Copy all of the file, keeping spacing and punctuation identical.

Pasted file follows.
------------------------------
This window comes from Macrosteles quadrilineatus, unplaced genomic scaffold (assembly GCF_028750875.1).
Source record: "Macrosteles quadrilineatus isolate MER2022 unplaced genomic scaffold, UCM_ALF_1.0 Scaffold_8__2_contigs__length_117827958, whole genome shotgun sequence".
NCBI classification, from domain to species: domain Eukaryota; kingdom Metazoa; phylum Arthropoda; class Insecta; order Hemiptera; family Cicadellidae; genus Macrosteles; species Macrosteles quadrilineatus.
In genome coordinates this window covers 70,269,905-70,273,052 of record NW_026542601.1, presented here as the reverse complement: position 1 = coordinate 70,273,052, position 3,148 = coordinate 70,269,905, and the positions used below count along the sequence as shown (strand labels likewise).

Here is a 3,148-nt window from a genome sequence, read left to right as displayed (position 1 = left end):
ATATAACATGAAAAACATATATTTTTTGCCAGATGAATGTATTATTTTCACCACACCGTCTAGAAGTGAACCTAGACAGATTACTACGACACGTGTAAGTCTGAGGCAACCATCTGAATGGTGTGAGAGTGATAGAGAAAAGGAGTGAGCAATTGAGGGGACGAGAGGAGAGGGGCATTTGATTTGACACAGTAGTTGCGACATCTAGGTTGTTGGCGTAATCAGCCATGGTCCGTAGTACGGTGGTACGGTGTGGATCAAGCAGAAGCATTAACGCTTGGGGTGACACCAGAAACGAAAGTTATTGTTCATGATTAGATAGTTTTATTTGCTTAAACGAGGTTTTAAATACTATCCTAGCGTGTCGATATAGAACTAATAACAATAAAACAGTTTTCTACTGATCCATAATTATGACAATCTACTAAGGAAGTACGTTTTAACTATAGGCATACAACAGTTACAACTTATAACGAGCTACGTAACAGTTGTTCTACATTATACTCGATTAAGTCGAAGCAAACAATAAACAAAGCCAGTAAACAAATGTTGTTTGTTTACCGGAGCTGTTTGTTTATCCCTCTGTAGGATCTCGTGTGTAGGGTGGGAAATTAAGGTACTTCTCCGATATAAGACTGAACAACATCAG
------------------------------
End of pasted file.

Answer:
This window comes from Macrosteles quadrilineatus, unplaced genomic scaffold (assembly GCF_028750875.1).
Source record: "Macrosteles quadrilineatus isolate MER2022 unplaced genomic scaffold, UCM_ALF_1.0 Scaffold_8__2_contigs__length_117827958, whole genome shotgun sequence".
NCBI classification, from domain to species: domain Eukaryota; kingdom Metazoa; phylum Arthropoda; class Insecta; order Hemiptera; family Cicadellidae; genus Macrosteles; species Macrosteles quadrilineatus.
In genome coordinates this window covers 70,269,905-70,273,052 of record NW_026542601.1, presented here as the reverse complement: position 1 = coordinate 70,273,052, position 3,148 = coordinate 70,269,905, and the positions used below count along the sequence as shown (strand labels likewise).

Here is a 3,148-nt window from a genome sequence, read left to right as displayed (position 1 = left end):
ATATAACATGAAAAACATATATTTTTTGCCAGATGAATGTATTATTTTCACCACACCGTCTAGAAGTGAACCTAGACAGATTACTACGACACGTGTAAGTCTGAGGCAACCATCTGAATGGTGTGAGAGTGATAGAGAAAAGGAGTGAGCAATTGAGGGGACGAGAGGAGAGGGGCATTTGATTTGACACAGTAGTTGCGACATCTAGGTTGTTGGCGTAATCAGCCATGGTCCGTAGTACGGTGGTACGGTGTGGATCAAGCAGAAGCATTAACGCTTGGGGTGACACCAGAAACGAAAGTTATTGTTCATGATTAGATAGTTTTATTTGCTTAAACGAGGTTTTAAATACTATCCTAGCGTGTCGATATAGAACTAATAACAATAAAACAGTTTTCTACTGATCCATAATTATGACAATCTACTAAGGAAGTACGTTTTAACTATAGGCATACAACAGTTACAACTTATAACGAGCTACGTAACAGTTGTTCTACATTATACTCGATTAAGTCGAAGCAAACAATAAACAAAGCCAGTAAACAAATGTTGTTTGTTTACCGGAGCTGTTTGTTTATCCCTCTGTAGGATCTCGTGTGTAGGGTGGGAAATTAAGGTACTTCTCCGATATAAGACTGAACAACATCAG